Go ahead and take your bird and give them a final rinse off and make sure there isn't any shampoo left on the bird.

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    Towel Drying

    Now is the time to dry off your bird. You can do this by first wrapping the bird into the towel like a blanket and them stroking the feathers from head to tail. You can your show chicken sit here for a few minutes to relax if you'd like.

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    Applying Lotion to the Comb

    While you're waiting on you bird to dry off a bit, you can apply your lotion now. You can use cocoa butter or Vaseline as well. Take a little bit and place it on your thumb and pointer finger and massage your chickens comb, waddles and earlobes until you can't see the lotion anymore. This helps your bird look lively at the show.

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    Go ahead and take your bird to where you'll be blow drying them. If this is outside, let them sit tight as you get your blow dryer.

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    Hair Dryer Drying

    Say that three times fast, after you've towel dried your bird, you are ready for the part most chickens either love or hate. Purdy the Barred Rock loves it. Turn your dryer's settings on warm and low, or high if your bird doesn't mind. Keep the dyer at a safe distance of a wing's width away or about 8 inches (about 20 centimeters) so you don't burn your bird or make it too hot.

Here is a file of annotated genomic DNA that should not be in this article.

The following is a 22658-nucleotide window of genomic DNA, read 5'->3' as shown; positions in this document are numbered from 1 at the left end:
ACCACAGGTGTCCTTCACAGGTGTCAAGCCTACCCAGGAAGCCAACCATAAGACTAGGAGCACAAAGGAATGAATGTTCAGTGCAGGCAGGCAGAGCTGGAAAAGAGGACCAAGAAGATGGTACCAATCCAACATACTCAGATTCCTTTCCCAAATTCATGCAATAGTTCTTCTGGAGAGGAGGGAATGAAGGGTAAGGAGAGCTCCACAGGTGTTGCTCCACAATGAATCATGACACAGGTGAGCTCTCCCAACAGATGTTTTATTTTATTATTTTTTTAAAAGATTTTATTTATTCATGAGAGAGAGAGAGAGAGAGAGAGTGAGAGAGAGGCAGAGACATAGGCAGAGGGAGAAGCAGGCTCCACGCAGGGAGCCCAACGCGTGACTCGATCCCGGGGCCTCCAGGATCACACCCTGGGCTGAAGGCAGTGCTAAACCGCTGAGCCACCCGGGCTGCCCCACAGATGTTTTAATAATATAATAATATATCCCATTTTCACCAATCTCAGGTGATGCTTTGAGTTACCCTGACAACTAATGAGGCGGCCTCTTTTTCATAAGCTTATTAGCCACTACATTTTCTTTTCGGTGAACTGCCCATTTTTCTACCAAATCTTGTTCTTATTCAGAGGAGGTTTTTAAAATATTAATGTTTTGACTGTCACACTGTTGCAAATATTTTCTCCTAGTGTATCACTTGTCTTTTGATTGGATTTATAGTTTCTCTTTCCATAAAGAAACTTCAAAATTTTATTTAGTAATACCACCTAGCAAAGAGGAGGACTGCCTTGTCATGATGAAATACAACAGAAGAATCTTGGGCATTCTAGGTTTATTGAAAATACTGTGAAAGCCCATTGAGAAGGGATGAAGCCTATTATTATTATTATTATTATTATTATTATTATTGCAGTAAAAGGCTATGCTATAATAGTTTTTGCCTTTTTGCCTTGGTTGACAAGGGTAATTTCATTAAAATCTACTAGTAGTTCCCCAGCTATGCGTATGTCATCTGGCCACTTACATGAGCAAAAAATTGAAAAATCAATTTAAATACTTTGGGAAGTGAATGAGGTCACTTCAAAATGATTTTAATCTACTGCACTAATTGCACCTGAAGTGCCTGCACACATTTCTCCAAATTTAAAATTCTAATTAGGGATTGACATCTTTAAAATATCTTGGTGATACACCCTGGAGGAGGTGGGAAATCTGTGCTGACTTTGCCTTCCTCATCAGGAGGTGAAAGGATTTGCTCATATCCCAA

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    Cleaning Up The Face

    Take your tweezers and very carefully puck some face feathers on your bird if needed, some birds have naturally featherless faces but other will need to be plucked for a chic look.

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    By this point, your bird should be mostly dry and might even be relaxing.


    Cleaning The Eyebrows, Comb and Legs

    Take a Q-tip or two and rinse in water then scrub any extra dirt above the eye, on the comb and feet that wasn't removed during the bath. This gives your bird an even cleaner look. To clean the hocks and toes, pick up the bird and hold it in a foot ball pose with its head tucked towards your back as you cradle the bird and lift up each of its legs to clean up.